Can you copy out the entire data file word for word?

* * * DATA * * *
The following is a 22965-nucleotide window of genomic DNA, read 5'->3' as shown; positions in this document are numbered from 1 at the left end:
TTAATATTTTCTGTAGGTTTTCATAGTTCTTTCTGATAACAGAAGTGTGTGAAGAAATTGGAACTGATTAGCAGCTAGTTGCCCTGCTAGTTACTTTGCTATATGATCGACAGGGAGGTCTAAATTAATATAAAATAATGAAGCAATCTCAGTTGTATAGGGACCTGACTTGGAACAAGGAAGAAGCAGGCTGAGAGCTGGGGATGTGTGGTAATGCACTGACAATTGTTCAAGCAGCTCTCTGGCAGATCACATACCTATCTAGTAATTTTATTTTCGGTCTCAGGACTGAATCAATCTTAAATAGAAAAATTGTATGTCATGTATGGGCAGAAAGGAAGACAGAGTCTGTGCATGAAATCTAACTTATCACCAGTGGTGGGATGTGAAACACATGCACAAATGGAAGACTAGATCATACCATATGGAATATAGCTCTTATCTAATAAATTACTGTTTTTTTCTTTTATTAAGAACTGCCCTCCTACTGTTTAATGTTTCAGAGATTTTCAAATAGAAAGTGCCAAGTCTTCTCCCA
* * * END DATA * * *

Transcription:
The following is a 22965-nucleotide window of genomic DNA, read 5'->3' as shown; positions in this document are numbered from 1 at the left end:
TTAATATTTTCTGTAGGTTTTCATAGTTCTTTCTGATAACAGAAGTGTGTGAAGAAATTGGAACTGATTAGCAGCTAGTTGCCCTGCTAGTTACTTTGCTATATGATCGACAGGGAGGTCTAAATTAATATAAAATAATGAAGCAATCTCAGTTGTATAGGGACCTGACTTGGAACAAGGAAGAAGCAGGCTGAGAGCTGGGGATGTGTGGTAATGCACTGACAATTGTTCAAGCAGCTCTCTGGCAGATCACATACCTATCTAGTAATTTTATTTTCGGTCTCAGGACTGAATCAATCTTAAATAGAAAAATTGTATGTCATGTATGGGCAGAAAGGAAGACAGAGTCTGTGCATGAAATCTAACTTATCACCAGTGGTGGGATGTGAAACACATGCACAAATGGAAGACTAGATCATACCATATGGAATATAGCTCTTATCTAATAAATTACTGTTTTTTTCTTTTATTAAGAACTGCCCTCCTACTGTTTAATGTTTCAGAGATTTTCAAATAGAAAGTGCCAAGTCTTCTCCCA